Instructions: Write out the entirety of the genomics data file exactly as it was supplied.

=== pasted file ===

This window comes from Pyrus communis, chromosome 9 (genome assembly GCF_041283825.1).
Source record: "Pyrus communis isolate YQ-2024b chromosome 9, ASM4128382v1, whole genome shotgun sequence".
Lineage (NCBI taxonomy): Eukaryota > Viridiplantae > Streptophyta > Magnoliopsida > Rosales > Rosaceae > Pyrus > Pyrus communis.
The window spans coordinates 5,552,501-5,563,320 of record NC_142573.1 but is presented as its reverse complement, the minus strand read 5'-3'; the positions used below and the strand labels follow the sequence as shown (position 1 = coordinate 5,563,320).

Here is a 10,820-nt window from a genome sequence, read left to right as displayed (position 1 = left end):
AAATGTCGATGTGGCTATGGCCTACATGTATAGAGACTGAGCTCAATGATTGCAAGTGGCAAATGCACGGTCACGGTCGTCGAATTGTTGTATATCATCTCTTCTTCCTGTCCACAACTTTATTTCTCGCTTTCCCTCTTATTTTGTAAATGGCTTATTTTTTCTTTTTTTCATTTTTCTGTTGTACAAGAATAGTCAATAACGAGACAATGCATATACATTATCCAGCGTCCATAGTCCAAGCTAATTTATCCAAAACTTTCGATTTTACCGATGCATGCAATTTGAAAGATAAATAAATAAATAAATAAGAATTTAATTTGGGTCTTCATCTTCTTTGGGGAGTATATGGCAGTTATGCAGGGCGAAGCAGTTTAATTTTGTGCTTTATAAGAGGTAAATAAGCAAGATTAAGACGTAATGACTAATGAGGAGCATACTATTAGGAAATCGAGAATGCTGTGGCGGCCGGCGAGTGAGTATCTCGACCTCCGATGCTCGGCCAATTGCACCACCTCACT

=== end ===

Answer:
This window comes from Pyrus communis, chromosome 9 (genome assembly GCF_041283825.1).
Source record: "Pyrus communis isolate YQ-2024b chromosome 9, ASM4128382v1, whole genome shotgun sequence".
Lineage (NCBI taxonomy): Eukaryota > Viridiplantae > Streptophyta > Magnoliopsida > Rosales > Rosaceae > Pyrus > Pyrus communis.
The window spans coordinates 5,552,501-5,563,320 of record NC_142573.1 but is presented as its reverse complement, the minus strand read 5'-3'; the positions used below and the strand labels follow the sequence as shown (position 1 = coordinate 5,563,320).

Here is a 10,820-nt window from a genome sequence, read left to right as displayed (position 1 = left end):
AAATGTCGATGTGGCTATGGCCTACATGTATAGAGACTGAGCTCAATGATTGCAAGTGGCAAATGCACGGTCACGGTCGTCGAATTGTTGTATATCATCTCTTCTTCCTGTCCACAACTTTATTTCTCGCTTTCCCTCTTATTTTGTAAATGGCTTATTTTTTCTTTTTTTCATTTTTCTGTTGTACAAGAATAGTCAATAACGAGACAATGCATATACATTATCCAGCGTCCATAGTCCAAGCTAATTTATCCAAAACTTTCGATTTTACCGATGCATGCAATTTGAAAGATAAATAAATAAATAAATAAGAATTTAATTTGGGTCTTCATCTTCTTTGGGGAGTATATGGCAGTTATGCAGGGCGAAGCAGTTTAATTTTGTGCTTTATAAGAGGTAAATAAGCAAGATTAAGACGTAATGACTAATGAGGAGCATACTATTAGGAAATCGAGAATGCTGTGGCGGCCGGCGAGTGAGTATCTCGACCTCCGATGCTCGGCCAATTGCACCACCTCACT